The Change Makers of the Future: Engaging Young Volunteers Like Noah

Noah McNair
Noah McNair, avid volunteer

Noah first experienced volunteering at the age of 7, when he helped with the soccer program at his summer camp. “I realized I could make a difference, even as a kid,” says Noah. Within a few years, he began coaching preschool soccer.

He’s also served as an ambassador at his church, and he’s assisted kids with their art projects at summer camp. He’s been part of a group that beautified schools and parks with painting and landscaping. The most impressive part? He did all this before he even turned 14. And by that time, he was already hooked.

When asked his favorite part of volunteering, Noah responds, “I love the smiles, hugs and thank yous.”

Since age 14, Noah has taken on a magnitude of other volunteer projects.

Read Noah’s full story.

Should you seek out youth volunteers?

Volunteers such as Noah are filled with enthusiasm and passion. Yet, many organizations are hesitant to bring on young volunteers. When young volunteers are turned away due to their age, you risk squelching a passion for change that is just emerging. As Susan Ragsdale wrote in a recent guest post for this blog:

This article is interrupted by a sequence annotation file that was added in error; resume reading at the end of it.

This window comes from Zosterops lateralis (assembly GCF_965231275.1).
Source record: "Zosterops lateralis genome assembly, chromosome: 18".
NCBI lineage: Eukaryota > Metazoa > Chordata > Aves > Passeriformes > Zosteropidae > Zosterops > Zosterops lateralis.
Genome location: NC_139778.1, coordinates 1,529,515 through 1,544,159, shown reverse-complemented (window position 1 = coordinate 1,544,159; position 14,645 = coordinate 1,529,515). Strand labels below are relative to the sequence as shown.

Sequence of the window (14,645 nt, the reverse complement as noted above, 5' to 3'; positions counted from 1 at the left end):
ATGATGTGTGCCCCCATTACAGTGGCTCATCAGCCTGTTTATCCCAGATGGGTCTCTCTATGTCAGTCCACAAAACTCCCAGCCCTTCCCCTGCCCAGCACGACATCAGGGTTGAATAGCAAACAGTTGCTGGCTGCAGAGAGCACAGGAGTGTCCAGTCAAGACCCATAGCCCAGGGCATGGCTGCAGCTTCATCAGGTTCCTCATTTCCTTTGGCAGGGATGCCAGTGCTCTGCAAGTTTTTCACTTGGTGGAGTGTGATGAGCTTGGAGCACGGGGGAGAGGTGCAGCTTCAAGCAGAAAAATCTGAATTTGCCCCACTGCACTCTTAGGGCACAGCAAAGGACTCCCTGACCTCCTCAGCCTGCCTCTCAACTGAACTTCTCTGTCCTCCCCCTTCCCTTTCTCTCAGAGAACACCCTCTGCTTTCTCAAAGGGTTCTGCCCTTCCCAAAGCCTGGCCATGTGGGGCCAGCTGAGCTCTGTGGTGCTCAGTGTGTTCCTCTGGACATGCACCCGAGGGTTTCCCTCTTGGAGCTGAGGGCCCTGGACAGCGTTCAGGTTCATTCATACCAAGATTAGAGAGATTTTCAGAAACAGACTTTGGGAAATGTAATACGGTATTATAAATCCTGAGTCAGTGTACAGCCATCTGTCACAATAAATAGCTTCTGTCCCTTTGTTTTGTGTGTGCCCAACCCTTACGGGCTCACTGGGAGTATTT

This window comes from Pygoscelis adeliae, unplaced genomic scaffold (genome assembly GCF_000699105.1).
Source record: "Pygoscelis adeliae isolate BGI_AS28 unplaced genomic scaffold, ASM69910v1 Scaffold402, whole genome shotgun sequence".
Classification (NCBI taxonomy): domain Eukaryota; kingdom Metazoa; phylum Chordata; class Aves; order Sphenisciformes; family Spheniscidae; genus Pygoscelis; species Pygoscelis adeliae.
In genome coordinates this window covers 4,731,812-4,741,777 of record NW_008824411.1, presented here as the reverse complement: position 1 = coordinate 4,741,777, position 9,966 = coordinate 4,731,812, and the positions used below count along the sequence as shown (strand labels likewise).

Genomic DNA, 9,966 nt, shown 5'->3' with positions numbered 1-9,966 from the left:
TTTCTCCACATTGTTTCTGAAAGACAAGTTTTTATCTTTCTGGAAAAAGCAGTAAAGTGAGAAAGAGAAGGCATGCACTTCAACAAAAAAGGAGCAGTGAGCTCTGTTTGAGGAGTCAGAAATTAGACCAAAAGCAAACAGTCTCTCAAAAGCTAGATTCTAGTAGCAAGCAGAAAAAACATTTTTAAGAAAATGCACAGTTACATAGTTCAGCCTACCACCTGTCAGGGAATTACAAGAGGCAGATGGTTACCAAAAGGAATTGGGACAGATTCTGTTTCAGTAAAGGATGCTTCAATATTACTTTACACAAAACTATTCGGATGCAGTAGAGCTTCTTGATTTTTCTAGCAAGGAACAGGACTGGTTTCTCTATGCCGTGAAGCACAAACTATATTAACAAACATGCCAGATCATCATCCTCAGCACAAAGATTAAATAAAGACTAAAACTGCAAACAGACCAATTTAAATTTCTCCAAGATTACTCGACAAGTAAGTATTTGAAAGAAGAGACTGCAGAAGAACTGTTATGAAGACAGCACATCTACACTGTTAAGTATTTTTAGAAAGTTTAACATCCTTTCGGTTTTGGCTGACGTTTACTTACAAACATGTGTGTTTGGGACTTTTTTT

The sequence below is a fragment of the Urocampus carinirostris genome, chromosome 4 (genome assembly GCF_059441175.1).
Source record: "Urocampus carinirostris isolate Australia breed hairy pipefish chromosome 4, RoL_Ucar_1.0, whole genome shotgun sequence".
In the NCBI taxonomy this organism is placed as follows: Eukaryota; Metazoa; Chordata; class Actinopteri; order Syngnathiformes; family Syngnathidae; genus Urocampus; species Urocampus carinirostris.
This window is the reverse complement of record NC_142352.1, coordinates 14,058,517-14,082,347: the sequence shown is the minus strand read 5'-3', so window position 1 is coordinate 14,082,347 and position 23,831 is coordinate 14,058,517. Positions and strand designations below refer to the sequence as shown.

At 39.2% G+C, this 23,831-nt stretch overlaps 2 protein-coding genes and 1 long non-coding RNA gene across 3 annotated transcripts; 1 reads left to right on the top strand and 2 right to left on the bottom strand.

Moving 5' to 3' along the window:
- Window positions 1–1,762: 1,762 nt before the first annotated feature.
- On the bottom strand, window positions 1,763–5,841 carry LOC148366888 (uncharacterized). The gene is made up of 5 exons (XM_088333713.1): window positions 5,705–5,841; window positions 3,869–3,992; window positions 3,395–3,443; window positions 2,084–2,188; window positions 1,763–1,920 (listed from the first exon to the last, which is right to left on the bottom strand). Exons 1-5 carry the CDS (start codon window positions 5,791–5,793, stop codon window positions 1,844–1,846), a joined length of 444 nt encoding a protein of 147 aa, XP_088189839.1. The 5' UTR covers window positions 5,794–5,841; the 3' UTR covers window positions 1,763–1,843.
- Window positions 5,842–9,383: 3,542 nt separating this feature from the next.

“We can’t afford to wait until young people are grown up before they understand or learn about society’s problems, find their voice, take action, and have an impact. We need to harness their energies, perspectives, gifts, and understandings today as actors in finding solutions for today’s challenges. We need them and they need us. Take a chance and start seeking young people out as volunteers.”

But remember, there are both pros and cons to engaging youth volunteers. Each organization must consider their unique situation to determine if engaging youth volunteers will be worthwhile or even plausible.

Screen Shot 2015-10-17 at 8.43.14 AMAre you ready to start involving youth volunteers, but aren’t sure where to start? Check out these 6 Tips for Hosting Youth Volunteers. And when posting your volunteer opportunity on, don’t forget to check the boxes that say the opportunity can accommodate kids and/or teens. This will help your post be found by the change makers of the future. Or, if we let them be, the change makers of the present.

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